We arrived in Goa on ANZAC Day and after the dawn service we entered harbour to be greeted by a local quartet.


They played a long time as the heat of the day became hotter.

Not long after we arrived we had a neighbour – Seven Seas Voyager.


Not far away, alongside a floating dry dock, was the Mumbai (I think), but she didn’t look all that passenger friendly.

We planned to take the Old Goa Churches tour, not to view the old churches, but to use the transport to get to Old Goa town and ‘do our own thing’ before catching the tour bus for the return trip to the ship. Of course the best of plans fail – as did ours. There was nothing to DIY of any interest around the churches, so we stayed with the group. There were three churches, all clustered together, after an hours drive (26 miles I was told), playing host to a great many tourists.

We have little interest in old churches, how ever beautiful, (according to our guide), but the drive was interesting as we passed through various villages and towns.

A statue of Ghandi (with a child) outside the main basilica.

The white – cream buildings on the right used to house 300 priests, but now there are only three left.

For me, it didn’t feel like a church with all the tourists (me included) clicking away.


Icons leave me cold.


I thought this was another icon but it was explained to us all that it is the remains of a priest who died four hundred years ago. Apparently his body has not decomposed so apart of his coffin has small glass windows so one can see the body. The six gold squares are the windows, but I couldn’t see anything.

The original coffin in on display, but it is empty due to his remains being in the glass window coffin.


The last original gate to old Goa.


The old Portuguese area in Panjim, the State of Goa’s capital, has a number of original houses from the first arrival of the Portuguese.



Across the river from the old Portuguese homes I saw a happy sign for Kingfisher – which is the local beer.



A much slower life style than those living in Bombay.



The above two pictures are of the old buildings that has been refurbished and is now become famous for being the centre for the annual international Goa film festival.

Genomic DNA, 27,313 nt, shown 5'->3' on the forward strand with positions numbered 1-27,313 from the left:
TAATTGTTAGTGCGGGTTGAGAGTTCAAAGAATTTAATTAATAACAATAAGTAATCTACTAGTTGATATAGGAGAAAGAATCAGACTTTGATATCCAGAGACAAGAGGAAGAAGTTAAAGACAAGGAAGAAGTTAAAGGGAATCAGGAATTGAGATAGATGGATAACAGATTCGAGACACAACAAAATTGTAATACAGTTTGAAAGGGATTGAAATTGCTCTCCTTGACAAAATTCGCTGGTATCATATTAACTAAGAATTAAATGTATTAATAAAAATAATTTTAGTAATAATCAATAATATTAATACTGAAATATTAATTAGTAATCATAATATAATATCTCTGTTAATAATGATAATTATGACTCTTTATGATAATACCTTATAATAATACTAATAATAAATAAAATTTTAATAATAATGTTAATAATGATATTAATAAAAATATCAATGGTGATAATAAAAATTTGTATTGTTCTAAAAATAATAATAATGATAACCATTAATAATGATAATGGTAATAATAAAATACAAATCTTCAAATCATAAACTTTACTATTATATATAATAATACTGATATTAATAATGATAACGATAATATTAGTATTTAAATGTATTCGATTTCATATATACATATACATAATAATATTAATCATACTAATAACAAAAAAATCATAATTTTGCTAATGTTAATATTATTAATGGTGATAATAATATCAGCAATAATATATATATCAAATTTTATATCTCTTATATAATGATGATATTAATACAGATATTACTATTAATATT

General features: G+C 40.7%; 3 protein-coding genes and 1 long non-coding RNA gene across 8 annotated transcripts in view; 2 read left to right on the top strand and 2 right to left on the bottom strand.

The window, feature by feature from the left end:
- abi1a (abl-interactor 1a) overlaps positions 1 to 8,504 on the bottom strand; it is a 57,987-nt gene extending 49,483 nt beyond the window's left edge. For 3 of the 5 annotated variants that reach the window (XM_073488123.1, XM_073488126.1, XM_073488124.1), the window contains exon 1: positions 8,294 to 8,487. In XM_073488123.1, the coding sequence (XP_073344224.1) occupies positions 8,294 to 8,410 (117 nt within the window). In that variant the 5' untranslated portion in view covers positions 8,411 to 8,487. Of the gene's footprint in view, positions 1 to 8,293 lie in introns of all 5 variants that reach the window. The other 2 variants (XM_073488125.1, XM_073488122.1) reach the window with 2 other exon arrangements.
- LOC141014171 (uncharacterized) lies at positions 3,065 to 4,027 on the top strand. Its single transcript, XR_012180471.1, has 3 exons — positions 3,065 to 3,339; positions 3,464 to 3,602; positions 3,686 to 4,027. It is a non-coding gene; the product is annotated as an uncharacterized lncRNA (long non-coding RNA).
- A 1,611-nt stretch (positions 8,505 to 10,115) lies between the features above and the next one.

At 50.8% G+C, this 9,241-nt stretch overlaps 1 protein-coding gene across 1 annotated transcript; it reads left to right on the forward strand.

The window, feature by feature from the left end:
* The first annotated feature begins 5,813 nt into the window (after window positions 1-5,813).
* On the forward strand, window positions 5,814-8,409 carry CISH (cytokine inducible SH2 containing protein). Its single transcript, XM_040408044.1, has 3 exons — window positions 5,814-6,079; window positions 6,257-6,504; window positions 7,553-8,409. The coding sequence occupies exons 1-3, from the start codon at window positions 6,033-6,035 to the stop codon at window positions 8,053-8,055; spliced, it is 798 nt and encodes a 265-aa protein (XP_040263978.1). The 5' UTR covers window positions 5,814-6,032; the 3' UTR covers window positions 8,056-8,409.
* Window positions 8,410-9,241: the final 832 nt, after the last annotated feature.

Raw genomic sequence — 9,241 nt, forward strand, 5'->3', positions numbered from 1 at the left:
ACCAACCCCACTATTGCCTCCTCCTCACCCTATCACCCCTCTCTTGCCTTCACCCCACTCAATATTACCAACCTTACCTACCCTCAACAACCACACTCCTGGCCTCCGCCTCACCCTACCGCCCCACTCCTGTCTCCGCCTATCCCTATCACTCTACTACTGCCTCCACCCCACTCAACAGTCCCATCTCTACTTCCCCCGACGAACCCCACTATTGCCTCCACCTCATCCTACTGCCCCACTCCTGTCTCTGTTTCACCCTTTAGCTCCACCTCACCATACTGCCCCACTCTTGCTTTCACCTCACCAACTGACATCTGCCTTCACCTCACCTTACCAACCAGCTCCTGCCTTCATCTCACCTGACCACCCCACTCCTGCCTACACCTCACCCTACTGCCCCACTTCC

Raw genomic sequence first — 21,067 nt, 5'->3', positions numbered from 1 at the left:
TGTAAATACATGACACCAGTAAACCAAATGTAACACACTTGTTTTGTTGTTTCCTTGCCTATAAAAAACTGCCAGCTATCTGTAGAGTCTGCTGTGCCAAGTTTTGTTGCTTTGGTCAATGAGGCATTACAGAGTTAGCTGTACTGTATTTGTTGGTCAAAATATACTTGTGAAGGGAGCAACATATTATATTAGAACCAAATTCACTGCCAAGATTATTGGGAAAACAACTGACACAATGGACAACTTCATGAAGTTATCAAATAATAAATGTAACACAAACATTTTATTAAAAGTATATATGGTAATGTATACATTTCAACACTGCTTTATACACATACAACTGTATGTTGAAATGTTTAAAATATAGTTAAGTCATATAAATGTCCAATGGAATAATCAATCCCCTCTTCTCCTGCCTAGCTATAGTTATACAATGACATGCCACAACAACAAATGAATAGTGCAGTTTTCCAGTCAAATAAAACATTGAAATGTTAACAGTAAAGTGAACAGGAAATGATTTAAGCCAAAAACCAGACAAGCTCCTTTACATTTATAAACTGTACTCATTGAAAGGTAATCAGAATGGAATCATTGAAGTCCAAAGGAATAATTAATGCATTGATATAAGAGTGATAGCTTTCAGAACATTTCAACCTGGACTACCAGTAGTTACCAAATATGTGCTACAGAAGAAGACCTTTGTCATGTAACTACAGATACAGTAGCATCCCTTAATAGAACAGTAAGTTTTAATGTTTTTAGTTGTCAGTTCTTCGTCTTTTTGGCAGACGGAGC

DSC05912rThe government has reduced the amount of ore that can be mined by half, so many barges, which used to carry the ore to the port for export, have become uneconomical.
They are left to rot on the beaches and the banks of creeks.

I saw plenty of examples of beached barges, but trying to get a good shot, as we bounced around corners and swerved to avoid on coming vehicles, was virtually impossible.


Home sweet home after a very hot day sightseeing.

ANZAC Day 2016, at sea.

The ship arranged a dawn service for ANZAC Day, 25th April, in an area on the pool deck. They were also kind enough to supply all attendees with a poppy – a very nice touch.

The leader of the service was the ship’s band leader who had served with the Royal Australian Navy for eight years.
Others where Australian and New Zealand passengers who read poems and details of family members who had died in WW1.
At the end of the service the national anthems of Australia and New Zealand were sung, after which the ship’s trumpeter sounded the last post, followed by a minutes silence before he played reveille.


Gathering before the dawn service.


The band leader who lead the service.



The last post being played.


The sun rose with the what looked like landing craft making for the shore.
Perhaps the service had affected me more than I thought, or my imagination was in overdrive.


Dawn as we entered Goa harbour.

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